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Cornhole game raises more than $500 for American Cancer Society

The School of Pharmacy held their first Cornhole Tournament at the Kappa Psi house on Friday to start off Breast Cancer Awareness Month.
The School of Pharmacy held their first Cornhole Tournament at the Kappa Psi house on Friday to start off Breast Cancer Awareness Month.

Donning bright pink outfits, 20 teams participated in the cornhole tournament, which was hosted by the Carolina Association of Pharmacy Students. Tossing for Tatas was the group’s first cornhole tournament fundraiser.

Twelve cornhole boards lined the lawn of the Kappa Psi Pharmaceutical Fraternity house Friday afternoon for Tossing for Tatas.

The event raised more than $500 for the American Cancer Society, which provides research grants and health support for cancer patients, said Caki Buckthal, a Carolina Association of Pharmacy Students patient care project leader for women’s health.

Participants in the cornhole tournament donated by paying registration fees, buying drinks and pizza and paying for extra votes for the most creative team name competition— which was won by the “Hakuna Ma Tatas.”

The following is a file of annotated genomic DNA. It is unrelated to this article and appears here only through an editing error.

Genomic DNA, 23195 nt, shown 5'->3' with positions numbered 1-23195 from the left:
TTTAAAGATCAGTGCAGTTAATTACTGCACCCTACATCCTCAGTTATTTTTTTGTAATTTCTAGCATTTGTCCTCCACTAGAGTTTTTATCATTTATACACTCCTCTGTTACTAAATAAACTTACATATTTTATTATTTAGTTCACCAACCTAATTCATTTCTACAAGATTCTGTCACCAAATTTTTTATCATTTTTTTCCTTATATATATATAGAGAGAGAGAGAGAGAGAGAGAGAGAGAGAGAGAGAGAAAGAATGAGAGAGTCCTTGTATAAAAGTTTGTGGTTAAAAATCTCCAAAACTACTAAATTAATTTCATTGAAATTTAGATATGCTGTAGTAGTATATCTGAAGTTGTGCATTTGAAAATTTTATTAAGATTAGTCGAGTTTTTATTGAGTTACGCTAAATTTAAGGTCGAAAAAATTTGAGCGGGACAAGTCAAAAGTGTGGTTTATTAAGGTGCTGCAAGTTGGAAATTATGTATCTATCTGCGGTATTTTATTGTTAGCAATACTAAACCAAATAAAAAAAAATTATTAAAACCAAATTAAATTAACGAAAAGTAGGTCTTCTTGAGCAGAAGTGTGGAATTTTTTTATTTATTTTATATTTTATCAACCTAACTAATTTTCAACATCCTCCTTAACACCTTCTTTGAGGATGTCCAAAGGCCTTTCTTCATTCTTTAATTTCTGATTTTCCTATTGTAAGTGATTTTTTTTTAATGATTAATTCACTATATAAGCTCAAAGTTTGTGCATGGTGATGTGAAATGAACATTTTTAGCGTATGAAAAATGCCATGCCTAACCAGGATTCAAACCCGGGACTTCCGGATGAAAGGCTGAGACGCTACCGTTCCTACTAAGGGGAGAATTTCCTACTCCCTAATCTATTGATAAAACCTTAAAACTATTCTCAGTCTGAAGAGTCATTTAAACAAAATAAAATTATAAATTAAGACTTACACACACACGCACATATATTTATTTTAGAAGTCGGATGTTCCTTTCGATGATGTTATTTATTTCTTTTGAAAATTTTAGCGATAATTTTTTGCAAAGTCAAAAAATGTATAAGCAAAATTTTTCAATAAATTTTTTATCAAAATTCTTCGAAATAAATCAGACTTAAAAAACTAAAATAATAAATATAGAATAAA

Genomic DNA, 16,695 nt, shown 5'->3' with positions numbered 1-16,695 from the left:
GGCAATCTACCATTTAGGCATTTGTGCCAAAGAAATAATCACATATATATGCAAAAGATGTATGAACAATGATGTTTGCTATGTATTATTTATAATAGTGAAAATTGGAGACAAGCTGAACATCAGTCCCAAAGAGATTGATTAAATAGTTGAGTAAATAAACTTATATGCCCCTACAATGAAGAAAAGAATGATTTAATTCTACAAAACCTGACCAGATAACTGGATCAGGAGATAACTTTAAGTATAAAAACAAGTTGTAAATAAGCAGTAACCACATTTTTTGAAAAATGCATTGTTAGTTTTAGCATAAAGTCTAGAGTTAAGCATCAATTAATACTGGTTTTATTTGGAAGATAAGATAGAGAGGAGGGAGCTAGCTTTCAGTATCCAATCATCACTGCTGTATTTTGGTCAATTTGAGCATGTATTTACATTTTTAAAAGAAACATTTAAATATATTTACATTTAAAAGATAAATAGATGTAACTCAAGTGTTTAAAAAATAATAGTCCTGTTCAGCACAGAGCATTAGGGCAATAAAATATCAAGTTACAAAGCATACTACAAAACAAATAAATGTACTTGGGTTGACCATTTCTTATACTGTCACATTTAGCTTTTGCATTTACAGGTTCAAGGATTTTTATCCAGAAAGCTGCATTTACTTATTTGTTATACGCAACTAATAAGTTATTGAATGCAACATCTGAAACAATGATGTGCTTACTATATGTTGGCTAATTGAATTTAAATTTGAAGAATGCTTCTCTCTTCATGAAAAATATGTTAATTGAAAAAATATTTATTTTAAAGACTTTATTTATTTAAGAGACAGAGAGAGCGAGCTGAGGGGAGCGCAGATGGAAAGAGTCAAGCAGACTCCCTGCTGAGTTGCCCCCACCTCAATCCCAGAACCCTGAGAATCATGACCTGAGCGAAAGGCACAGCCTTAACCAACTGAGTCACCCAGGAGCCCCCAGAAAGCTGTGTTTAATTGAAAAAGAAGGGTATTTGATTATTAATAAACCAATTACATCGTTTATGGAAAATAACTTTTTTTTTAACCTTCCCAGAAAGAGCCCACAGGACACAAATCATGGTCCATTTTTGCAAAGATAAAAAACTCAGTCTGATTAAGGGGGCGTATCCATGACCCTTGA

First-year pharmacy student Catie Travis, who participated in the fundraiser, said she chose to participate in the event because the cause was important to her.

“Cancer is a very unfair disease which does not discriminate,” she said as she was practicing her bean bag toss for the tournament. “You can be a good person but still die from cancer.”

Breast cancer is the second leading cause of cancer-related death in women after lung cancer, according to American Cancer Society.

The society estimated that about 40,000 women will die from breast cancer in the United States this year.

“My youth pastor from home passed away last month from breast cancer complications,” Travis said.

“Any sort of raising money for cancer society is really a big deal for me.”

Stephanie Jean, one of the organizers and the hematology and oncology representative for the Carolina Association of Pharmacy Students, said the tournament was held to spread awareness of breast cancer and to kick off Breast Cancer Awareness Month, which begins Oct. 1.

Jean said it was the group’s first time holding a cornhole tournament, and the association would like to make it an annual event.

For Breast Cancer Awareness Month, the Carolina Association of Pharmacy Students will take part in the charity walk event Making Strides Against Breast Cancer Oct. 4 in Raleigh. During the next few weeks, pharmacists and breast cancer survivors will come to the University to share their experiences and opinions, Buckthal said.

The event was fun and competitive, but the reason for being there was not forgotten.

“It’s going to raise a great amount of money for cancer research, which is all this is about,” said Michael Wells, professional chairman of Kappa Psi Pharmaceutical Fraternity.

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